Diabetes affects the American Indian and Alaska Native population at almost twice the rate of the general U.S. population. To help end this health epidemic, Congress has committed $150 million per year through fiscal year 2017 for the continued prevention and treatment of this disease. The IHS Special Diabetes Program for Indians provides funding to more than 300 IHS, Tribal and Urban Indian health programs. Read about the successful Diabetes Program at IHS.
Though more work is needed, we celebrate some good news for American Indian and Alaska Native people this month, which is American Diabetes Month. The United States Renal Data System, the national registry that collects information on end-stage renal disease in the United States, recently released its 2015 Annual Data Report . This report stated that two important metrics for American Indian and Alaska Native health continued to change in the right direction: both new cases of end-stage renal disease (incidence) and the total cases of end-stage renal disease (prevalence) have declined for Native Americans. Even more remarkable, these improvements are outpacing those of all other racial groups in the United States.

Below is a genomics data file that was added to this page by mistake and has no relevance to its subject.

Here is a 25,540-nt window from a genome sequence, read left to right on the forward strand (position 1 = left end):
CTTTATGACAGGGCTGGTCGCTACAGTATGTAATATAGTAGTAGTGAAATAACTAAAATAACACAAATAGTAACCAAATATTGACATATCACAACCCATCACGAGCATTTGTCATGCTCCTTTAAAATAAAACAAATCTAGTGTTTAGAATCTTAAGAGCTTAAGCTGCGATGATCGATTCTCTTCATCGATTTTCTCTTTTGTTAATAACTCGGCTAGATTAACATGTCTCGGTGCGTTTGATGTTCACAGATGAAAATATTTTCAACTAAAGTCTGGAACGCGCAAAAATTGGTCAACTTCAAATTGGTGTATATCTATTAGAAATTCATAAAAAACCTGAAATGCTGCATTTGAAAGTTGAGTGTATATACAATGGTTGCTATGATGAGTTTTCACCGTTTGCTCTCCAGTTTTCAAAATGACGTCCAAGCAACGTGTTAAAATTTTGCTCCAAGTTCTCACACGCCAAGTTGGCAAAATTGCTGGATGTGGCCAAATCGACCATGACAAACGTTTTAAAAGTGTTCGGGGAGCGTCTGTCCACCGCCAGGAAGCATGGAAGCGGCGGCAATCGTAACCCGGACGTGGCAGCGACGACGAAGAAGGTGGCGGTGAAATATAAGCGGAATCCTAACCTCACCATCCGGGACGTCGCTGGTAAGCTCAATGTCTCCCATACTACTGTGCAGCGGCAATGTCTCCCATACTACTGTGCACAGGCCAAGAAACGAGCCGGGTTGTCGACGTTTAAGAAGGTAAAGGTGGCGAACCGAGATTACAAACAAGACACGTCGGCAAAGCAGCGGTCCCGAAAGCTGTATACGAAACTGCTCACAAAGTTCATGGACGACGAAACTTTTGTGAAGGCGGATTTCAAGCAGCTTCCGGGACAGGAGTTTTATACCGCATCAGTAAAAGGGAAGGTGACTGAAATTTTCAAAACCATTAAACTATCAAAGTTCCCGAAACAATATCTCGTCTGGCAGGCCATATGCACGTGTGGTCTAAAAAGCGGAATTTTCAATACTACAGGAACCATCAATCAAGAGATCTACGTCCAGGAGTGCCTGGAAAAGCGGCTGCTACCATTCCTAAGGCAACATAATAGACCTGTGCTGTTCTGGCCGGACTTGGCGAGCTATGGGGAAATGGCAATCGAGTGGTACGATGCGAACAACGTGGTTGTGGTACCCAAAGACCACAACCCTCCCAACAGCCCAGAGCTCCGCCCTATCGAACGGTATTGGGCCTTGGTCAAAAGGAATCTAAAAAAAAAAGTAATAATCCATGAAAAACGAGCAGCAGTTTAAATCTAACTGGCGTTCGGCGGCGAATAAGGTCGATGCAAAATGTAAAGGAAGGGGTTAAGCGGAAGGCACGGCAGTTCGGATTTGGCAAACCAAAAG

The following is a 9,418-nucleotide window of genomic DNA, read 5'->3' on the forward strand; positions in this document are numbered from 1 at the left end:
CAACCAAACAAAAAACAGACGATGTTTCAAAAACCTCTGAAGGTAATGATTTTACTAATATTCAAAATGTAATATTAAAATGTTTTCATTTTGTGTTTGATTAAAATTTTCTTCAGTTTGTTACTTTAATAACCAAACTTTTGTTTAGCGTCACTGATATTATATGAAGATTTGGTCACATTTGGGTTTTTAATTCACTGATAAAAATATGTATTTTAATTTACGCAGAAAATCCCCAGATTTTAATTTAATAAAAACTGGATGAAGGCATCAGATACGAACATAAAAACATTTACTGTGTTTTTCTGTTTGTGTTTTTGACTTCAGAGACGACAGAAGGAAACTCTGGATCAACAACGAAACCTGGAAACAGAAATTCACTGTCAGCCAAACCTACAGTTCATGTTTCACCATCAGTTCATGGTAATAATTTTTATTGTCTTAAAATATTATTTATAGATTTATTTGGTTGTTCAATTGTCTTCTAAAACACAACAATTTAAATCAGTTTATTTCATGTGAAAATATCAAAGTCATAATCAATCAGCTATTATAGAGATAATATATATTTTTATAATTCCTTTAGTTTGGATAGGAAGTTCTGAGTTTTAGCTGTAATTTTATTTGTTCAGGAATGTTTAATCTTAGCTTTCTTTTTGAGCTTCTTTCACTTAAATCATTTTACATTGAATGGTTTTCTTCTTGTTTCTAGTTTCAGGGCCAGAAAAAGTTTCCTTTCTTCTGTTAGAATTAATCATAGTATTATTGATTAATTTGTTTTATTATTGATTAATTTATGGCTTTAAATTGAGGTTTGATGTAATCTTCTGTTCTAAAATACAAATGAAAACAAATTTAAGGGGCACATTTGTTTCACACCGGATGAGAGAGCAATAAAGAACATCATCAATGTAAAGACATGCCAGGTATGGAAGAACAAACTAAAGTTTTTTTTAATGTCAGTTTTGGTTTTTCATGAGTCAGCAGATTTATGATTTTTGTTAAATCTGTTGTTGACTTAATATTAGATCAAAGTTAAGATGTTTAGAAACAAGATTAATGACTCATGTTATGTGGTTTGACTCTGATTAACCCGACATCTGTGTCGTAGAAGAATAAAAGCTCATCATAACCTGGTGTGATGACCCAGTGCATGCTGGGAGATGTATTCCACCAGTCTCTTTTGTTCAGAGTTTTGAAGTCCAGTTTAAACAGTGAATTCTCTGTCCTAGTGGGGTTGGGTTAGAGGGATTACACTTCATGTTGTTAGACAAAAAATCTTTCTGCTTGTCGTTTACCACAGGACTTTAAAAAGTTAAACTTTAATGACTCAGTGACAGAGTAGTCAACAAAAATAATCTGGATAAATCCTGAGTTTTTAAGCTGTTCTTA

End-stage renal disease is when the kidneys stop working well and the patient requires dialysis or a transplant. This kind of kidney failure is permanent and cannot be fixed. Most cases of end-stage renal disease are caused by diabetes or high blood pressure.
These data are truly amazing--it shows that we're doing something unique in our communities that is working even better than in the general population. As the Indian Health Service strives to work closely with our Native patients and communities, it is encouraging to see these dramatic improvements in healthcare data for those affected by diabetes and other causes of end-stage renal disease.
Dr. Ann Bullock is board-certified Family Physician and the Director of the IHS Division of Diabetes Treatment and Prevention. DDTP provides information and resources to strengthen clinical, public health, and community approaches for diabetes treatment and prevention in Native American communities throughout the United States.
This chart from the United States Renal Data System demonstrates that end-stage renal disease incidence rates for Blacks, Native Americans and Asians have declined over the nearly 20-year period shown. The decline has been greatest (over two-fold) among Native Americans.
According to the United States Renal Data System "…the remarkable decline in incidence rates among Native Americans has resulted in a 29 percent decline in the prevalence of end-stage renal disease in this population since 2000. This represents the only instance, since the beginning of end-stage renal disease care in 1973, of a decline in adjusted prevalence for a major racial group."